“Deru: The Art of Cooperation”

So my partner and I recently bought the game, “Deru: The Art of Cooperation” for the Nintendo Switch. At first glance the game is just a series of puzzles using shapes, colors and patterns. But as you go through the game it turns out it is trying to say something. That something makes it an interesting, if sometimes clunky example of cultural exchange, New Age spirituality, narrative storytelling in video games, and the intersections of these things in a global media landscape.

Developed by Ink Kit Studio, “Deru” guides you through levels organized under certain themes like, “Abundance” and “Fear”. You can choose to play alone or with another person to solve puzzles where you navigate through patterns and currents of black and white energy beams as different shapes. You first play as triangles that can simply move in eight directions around obstacles to fit into a goal. But in later levels, you play different shapes that allow you to shrink or expand, or place down smaller forms of your own shape to block currents. These are introduced with different challenges that, depending on who you’re playing with, can really test your communication and abilities, for there are certain puzzles that can only be solved if you time your maneuvers just right or by making seemingly sacrificial decisions to push through to the goal.

Layered on top of these puzzles and strategies are the aesthetics and theming that goes throughout the game. Said theming is communicated by the association between the names of the levels themselves under different chapters, and the movement of the shapes and patterns within the levels. Sometimes this theming is more successful than others. There’s are baffling moments in the first part of the game that are meant to communicate the player(s) as being part of a large community, under a series of levels listed under, naturally, “Worldstate”. But what you are supposed to do in the last levels of this chapter is unclear, for they involve other shapes that suddenly appear on the screen as you approach your goal, with flowing currents obliterating them. You win, sure, and the game doesn’t suddenly punish you for not saving all of the shapes, but what is the meaning of it all?

Over time, the game gets much better at communicating its themes, and even the rough parts of the earlier levels feel justified over time. The collection of levels under, “Fear” are particularly memorable for incorporating all of the elements of the game thus far while providing you with challenges that ask you to make some risky maneuvers. This portion of the game contains some of the most confounding and also most exciting puzzles of the game, and it is that the level design, player agency and narrative ambitions are matched, instead of clashing uncomfortably like in the earlier game.

But of course, this all leads to a bigger message. The aesthetic choices of the game recalls design philosophies that Tetsuya Mizuguchi would elaborate on after his career with Sega in games like Lumines, Meteos and the recent Tetris Effect. As he said in an article with The Verge about the game Lumines: Remastered:

“I don’t know if Luminesis a good game or not, but I think good games have simple mechanics,” Mizuguchi says. “We got rid of other elements, and played with simple sounds, and felt like, ‘Oh, this feels good.’ Then I thought we could make it feel more gorgeous if we added the musical elements and visual elements.”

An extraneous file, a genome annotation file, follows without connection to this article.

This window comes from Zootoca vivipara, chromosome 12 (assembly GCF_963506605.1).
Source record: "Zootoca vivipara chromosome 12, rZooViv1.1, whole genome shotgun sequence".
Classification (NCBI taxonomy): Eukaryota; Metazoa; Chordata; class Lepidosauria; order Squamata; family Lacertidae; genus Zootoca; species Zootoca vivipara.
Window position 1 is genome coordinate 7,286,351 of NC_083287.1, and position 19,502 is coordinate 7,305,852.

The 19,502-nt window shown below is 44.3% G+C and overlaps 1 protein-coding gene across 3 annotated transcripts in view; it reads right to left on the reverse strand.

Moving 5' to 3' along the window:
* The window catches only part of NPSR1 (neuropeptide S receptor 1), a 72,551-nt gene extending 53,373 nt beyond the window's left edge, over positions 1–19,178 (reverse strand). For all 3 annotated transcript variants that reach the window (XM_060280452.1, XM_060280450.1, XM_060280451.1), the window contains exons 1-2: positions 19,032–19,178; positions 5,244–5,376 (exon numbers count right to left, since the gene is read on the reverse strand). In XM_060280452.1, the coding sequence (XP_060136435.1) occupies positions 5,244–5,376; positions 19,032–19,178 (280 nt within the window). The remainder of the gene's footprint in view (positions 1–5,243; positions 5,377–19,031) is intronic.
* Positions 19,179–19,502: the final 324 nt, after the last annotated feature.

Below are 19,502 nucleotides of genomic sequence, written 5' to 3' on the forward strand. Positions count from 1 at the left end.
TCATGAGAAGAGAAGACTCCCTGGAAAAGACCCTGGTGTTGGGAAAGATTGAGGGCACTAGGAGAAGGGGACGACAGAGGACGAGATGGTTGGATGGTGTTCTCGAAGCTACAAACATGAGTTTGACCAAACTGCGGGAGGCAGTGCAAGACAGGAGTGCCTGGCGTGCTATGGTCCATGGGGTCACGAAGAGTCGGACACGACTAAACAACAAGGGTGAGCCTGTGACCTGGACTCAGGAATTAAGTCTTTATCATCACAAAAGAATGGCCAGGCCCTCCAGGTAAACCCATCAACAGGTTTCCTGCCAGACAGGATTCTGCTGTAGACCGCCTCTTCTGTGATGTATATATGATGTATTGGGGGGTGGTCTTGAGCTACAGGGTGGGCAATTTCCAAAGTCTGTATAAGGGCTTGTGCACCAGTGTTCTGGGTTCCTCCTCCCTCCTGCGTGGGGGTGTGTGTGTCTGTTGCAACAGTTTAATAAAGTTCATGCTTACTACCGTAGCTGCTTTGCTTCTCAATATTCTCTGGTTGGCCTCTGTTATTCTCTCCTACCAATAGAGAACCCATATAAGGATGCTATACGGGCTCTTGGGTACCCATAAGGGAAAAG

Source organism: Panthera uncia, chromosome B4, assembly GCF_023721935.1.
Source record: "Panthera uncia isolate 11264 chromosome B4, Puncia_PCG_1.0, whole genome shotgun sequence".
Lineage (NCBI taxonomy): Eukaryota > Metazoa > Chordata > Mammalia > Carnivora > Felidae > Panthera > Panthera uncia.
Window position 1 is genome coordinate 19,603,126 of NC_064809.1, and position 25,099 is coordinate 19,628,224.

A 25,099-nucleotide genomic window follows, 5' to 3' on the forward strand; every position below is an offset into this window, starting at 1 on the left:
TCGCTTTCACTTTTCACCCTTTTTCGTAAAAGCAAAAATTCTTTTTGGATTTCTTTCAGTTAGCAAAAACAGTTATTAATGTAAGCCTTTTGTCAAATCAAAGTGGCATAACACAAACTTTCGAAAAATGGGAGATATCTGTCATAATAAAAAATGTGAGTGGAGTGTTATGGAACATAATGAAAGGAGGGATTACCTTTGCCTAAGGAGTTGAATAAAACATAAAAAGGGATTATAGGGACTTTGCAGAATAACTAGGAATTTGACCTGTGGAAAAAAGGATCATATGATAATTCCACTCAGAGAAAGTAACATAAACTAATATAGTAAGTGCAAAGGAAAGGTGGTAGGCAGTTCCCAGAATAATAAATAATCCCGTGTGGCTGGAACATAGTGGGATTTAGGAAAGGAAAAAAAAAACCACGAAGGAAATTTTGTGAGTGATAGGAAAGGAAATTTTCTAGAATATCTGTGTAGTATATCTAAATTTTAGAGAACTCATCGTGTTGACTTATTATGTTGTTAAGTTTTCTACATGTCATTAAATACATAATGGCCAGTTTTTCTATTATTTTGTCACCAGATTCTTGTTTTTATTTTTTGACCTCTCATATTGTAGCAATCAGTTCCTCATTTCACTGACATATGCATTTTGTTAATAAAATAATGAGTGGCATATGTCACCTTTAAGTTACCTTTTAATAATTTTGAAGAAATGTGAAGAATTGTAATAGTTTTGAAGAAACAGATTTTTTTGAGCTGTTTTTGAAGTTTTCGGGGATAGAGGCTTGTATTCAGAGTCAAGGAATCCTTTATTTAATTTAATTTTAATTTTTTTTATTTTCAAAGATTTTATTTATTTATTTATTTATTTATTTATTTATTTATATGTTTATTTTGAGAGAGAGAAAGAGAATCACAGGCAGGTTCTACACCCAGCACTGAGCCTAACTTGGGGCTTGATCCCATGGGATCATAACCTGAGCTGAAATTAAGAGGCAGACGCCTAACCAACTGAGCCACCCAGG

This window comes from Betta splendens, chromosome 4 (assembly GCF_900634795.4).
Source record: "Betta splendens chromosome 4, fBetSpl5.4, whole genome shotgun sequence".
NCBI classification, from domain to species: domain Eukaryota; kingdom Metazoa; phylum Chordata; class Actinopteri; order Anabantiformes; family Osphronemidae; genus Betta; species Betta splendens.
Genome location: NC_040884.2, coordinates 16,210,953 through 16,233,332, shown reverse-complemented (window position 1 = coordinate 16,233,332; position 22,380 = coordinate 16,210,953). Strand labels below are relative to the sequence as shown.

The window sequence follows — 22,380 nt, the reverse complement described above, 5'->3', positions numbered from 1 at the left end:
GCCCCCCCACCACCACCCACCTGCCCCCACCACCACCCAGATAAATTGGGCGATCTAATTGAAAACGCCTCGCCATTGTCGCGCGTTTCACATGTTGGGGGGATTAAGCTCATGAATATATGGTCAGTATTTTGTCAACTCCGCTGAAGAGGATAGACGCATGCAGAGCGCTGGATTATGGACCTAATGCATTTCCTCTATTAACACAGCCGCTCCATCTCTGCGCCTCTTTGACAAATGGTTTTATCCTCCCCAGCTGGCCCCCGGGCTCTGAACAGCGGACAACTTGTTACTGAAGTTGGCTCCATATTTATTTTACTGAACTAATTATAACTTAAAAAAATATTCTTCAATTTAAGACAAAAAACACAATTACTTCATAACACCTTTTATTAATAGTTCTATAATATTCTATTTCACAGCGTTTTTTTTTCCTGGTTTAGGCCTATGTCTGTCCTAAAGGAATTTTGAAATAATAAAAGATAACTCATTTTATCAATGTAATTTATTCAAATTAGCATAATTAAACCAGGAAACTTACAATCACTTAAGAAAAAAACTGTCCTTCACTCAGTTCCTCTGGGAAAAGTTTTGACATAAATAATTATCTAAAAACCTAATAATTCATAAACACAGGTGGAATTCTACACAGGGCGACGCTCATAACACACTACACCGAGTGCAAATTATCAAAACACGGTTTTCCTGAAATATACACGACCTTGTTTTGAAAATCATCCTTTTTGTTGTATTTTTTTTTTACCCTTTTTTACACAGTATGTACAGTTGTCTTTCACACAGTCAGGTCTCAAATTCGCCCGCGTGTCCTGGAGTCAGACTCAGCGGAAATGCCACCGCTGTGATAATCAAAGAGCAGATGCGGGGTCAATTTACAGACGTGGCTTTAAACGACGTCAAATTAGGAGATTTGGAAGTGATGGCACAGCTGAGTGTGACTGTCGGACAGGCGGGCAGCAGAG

Deru follows a similar idea, where everything is boiled down to simple shapes, but is combined with music and certain visual flourishes to communicate..a westerner’s idea of Zen. Basically, the game’s contrasting languages and colors suggests a narrative about dealing with all of the highs and lows of existence. But sometimes the results are akin to walking inside that one store full of stones, jars of herbal teas and scented candles with labels explaining how you can, “expand your chakras” or, “open your mind’s eye” (with purchase, of course). If you’re inclined to give such stuff a sharp side-eye, the early portions of this game are not going to change your mind. But as you go further and the puzzles become more intense and elaborate, I would be lying if I said I didn’t think the theming became more potent. At one point my partner said out loud that everything about the game almost made them cry. That’s more than can be said for other New Age-y cruft like The Secret and What The Bleep Do We Know at least.

For all of this, the game is pretty brisk. You can complete it in a short amount of time, and depending on what kind of a player you are, you may not pick up the game again. This is meant to be a journey, one taken with another person, at your own pace (save for the Fear levels where you have to be quick AND think ahead all at once) And there is beauty to be found in this journey once you get past the initial impression of a bunch of westerners coming back to sell the word of God after vacationing in India for a few months. At its low points, the game is a few steps removed from the movie What the Bleep Do We Know, but further on it matures a little, gets more elaborate, and really gives your brain (and teamwork skills) a workout. Definitely play this with a friend or family member.

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